Torture and Impunity in Iraqi Prisons

Part of the deadly serious problem with the Obama administration’s position on (not) holding accountable CIA torturers, their lawyers, and the Bush administration officials who authorized and ordered all of these crimes is this: It sends a message to other governments that if Washington does it, we can too. Especially governments completely created by the U.S. government.

No governments on the planet are more controlled by the U.S. right now than the ones in Iraq and Afghanistan.

A new UN human rights report [.pdf] examining Iraq shows that torture of prisoners by Iraqi authorities is widespread and accountability is nonexistent. “The lack of accountability of the perpetrators of such human rights abuses reinforces the culture of impunity,” the UN bluntly states. The 30-page report by the United Nations Assistance Mission for Iraq, which examined conditions in Iraq from July to December 2008, was just released Wednesday.

At times, the report reads as though it could have been written about the U.S. torture program and the total lack of accountability at Guantanamo and other U.S.-run prisons. In Iraq, the UN cites “the use of torture as an interrogation method” and “prolonged periods of detention without charge or access to legal counsel and the use of torture or physical abuse against detainees to extract confessions.”

UN investigators said it was of “particular concern” that a senior Iraqi police official complained that the Iraqi government’s pending ratification of the Convention Against Torture would “not be helpful,” stating, “How are we going to get confessions? We have to force the criminals to confess, and how are we going to do that now?” It sounds like that Iraqi police official has been listening to Dick Cheney.

The UN says, “There are no documented cases to this day where an official of the Minister [sic] of Defense has been held accountable for human rights abuses.” That is exactly the situation within the U.S. Department of Defense (and Justice and CIA and White House for that matter). “This laxity in the prosecution is contrary to the international obligations undertaken by Iraq and to the provisions of the Convention Against Torture.”

Iraq hasn’t even ratified the convention, but the U.S. has – so what does that say about U.S. conduct?

Some of the worst abuses in Iraqi prisons are said to take place in the northern autonomous Kurdish region, which has long been an area of major U.S. influence (going back to the Saddam era). Among the findings of the UN: "claims of beatings during interrogation, torture by electric shocks, forced confessions, secret detention facilities, and a lack of medical attention. Abuse is often committed by masked men or while detainees are blindfolded. In general, detainees fear the interrogators and investigative personnel more than prison guards."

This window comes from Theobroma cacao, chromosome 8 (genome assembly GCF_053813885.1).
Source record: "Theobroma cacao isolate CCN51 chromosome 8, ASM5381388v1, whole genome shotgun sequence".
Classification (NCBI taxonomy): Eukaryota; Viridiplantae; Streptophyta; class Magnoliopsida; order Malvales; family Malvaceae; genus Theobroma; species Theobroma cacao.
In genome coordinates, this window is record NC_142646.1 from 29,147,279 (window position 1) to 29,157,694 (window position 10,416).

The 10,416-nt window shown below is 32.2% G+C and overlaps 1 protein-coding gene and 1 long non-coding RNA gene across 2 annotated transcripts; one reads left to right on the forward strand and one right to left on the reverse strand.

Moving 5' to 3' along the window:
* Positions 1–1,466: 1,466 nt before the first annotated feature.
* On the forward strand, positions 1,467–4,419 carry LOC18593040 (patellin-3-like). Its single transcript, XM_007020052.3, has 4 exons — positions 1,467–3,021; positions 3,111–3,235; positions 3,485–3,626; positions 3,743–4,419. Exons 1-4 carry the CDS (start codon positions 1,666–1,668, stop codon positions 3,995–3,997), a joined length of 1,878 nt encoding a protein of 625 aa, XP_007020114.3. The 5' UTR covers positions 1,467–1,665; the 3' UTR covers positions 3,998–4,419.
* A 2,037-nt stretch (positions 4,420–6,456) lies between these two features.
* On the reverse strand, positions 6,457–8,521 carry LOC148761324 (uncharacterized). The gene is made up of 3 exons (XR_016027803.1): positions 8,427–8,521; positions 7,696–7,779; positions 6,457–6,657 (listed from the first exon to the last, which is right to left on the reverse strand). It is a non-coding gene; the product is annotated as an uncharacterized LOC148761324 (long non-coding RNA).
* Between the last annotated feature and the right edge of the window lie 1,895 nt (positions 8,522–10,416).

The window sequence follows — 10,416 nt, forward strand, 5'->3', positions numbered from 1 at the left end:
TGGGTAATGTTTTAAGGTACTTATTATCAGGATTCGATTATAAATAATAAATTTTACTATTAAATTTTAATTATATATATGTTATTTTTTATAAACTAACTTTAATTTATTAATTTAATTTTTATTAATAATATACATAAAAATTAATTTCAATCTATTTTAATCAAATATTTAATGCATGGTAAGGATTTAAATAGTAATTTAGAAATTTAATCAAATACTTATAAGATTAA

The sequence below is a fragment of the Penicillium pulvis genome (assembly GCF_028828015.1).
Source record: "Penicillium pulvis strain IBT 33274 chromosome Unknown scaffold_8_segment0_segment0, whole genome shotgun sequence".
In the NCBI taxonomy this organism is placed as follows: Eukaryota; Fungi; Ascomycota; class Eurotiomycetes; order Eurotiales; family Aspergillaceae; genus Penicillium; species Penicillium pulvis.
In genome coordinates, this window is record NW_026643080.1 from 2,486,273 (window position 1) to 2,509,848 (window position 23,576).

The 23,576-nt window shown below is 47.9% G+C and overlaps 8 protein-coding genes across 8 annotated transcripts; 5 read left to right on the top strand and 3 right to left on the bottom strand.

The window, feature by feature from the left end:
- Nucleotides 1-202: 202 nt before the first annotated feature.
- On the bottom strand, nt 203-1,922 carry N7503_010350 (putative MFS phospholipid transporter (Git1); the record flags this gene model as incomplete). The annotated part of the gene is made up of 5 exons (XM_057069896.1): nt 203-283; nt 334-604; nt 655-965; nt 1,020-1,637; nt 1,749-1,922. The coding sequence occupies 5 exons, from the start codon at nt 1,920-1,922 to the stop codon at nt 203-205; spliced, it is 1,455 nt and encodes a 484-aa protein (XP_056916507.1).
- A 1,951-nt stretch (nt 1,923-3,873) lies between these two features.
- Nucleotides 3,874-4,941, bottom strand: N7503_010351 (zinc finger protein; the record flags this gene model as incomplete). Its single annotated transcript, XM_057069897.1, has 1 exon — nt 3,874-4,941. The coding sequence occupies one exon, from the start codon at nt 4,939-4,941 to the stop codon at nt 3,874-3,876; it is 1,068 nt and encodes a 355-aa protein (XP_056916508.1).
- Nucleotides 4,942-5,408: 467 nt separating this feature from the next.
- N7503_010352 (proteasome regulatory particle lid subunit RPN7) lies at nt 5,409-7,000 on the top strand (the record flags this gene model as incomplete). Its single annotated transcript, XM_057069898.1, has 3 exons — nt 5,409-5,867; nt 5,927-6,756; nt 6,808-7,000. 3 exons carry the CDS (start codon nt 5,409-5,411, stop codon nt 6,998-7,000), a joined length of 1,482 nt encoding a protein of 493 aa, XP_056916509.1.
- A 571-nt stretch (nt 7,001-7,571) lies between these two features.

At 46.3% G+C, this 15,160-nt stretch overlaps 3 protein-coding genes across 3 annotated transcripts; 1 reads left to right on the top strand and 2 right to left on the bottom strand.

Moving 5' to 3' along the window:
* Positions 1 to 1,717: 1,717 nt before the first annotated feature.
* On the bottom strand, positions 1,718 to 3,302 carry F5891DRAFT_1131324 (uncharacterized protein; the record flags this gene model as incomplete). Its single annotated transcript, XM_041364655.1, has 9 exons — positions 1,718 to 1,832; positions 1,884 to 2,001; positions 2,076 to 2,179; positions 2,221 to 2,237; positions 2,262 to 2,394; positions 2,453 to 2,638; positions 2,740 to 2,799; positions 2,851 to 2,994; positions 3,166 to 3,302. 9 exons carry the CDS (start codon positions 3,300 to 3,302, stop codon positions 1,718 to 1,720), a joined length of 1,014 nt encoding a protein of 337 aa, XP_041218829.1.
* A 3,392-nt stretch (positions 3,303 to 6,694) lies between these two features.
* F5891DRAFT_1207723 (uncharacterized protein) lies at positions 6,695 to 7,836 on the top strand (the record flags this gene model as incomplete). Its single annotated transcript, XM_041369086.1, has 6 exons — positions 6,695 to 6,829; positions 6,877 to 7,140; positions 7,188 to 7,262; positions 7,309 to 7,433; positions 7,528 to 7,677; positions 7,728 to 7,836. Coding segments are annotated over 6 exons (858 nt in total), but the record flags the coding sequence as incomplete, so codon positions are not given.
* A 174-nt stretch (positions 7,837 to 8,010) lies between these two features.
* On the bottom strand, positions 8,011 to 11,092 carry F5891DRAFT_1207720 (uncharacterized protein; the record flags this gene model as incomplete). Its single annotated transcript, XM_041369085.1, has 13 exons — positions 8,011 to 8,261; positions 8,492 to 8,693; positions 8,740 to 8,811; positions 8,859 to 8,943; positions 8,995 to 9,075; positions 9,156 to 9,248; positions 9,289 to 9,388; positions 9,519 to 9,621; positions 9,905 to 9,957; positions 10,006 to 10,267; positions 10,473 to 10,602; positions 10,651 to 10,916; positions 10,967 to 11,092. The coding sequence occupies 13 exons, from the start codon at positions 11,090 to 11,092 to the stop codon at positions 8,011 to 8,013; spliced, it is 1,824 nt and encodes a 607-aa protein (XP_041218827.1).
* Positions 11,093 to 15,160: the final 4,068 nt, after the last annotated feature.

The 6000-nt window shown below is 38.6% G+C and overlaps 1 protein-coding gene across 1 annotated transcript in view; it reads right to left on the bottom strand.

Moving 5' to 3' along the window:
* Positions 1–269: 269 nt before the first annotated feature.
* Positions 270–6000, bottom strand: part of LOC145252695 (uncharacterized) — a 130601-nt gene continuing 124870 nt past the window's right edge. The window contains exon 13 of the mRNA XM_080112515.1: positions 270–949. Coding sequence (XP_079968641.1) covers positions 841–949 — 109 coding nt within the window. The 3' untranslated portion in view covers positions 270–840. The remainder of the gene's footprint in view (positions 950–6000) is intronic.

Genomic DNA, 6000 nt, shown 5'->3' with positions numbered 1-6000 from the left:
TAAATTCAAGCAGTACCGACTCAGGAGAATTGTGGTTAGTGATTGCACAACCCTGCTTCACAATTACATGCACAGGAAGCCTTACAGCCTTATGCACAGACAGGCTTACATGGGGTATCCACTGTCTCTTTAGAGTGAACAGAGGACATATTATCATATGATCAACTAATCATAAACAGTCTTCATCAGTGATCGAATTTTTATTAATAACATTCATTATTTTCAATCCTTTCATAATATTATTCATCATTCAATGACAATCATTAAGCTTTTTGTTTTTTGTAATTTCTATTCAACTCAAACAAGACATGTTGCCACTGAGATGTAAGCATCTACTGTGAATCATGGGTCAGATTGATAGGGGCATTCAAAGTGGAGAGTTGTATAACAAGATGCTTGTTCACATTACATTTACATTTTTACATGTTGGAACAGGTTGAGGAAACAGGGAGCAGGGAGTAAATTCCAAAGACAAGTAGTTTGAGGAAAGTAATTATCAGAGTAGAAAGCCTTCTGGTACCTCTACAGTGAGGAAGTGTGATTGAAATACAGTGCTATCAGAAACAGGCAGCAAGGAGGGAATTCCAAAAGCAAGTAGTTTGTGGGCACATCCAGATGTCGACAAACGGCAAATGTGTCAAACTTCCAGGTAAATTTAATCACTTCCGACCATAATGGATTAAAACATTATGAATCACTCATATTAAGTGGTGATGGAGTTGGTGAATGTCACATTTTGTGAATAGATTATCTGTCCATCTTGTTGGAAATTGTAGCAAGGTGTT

As of December 2008, there were 41,271 people being held in prisons throughout Iraq, 15,058 of them in the custody of the U.S.-controlled “Multi-National Forces.” The UN found that “many” of the prisoners “have been deprived of their liberty for months or even years in overcrowded cells” and expressed concerns “about violations of the minimum rules of due process as many did not have access to defense counsel, or were not formally charged with a crime or appeared before a judge.”

While the report primarily focused on Iraqi run prisons, it notes that in U.S.-run prisons “detainees have remained in custody for prolonged periods without judicial review of their cases.” And remember, the U.S. is in the process of turning over more prisoners to Iraqi custody.

It is well known that after Bush launched the so-called War on Terror, the U.S. torture system was exported from Guantanamo to Afghanistan and Iraq. So, too, apparently was the disdain for accountability and international law when the U.S. was setting up the new Iraqi government. Wasn’t Saddam’s torture and disdain for international law one of the justifications for the invasion (after the WMD myth was exposed)? This UN report should serve as a sobering reminder of why it is so important to hold those who created, ordered, justified, and implemented the U.S. torture program responsible for their crimes. Sadly, the U.S. at present has zero credibility in confronting these crimes by the Iraqi authorities.

Author: Jeremy Scahill

Independent journalist Jeremy Scahill is author of Blackwater: The Rise of the World's Most Powerful Mercenary Army. He is a frequent contributor to The Nation magazine and a correspondent for the national radio and TV program Democracy Now! He is currently a Puffin Foundation writing fellow at The Nation Institute.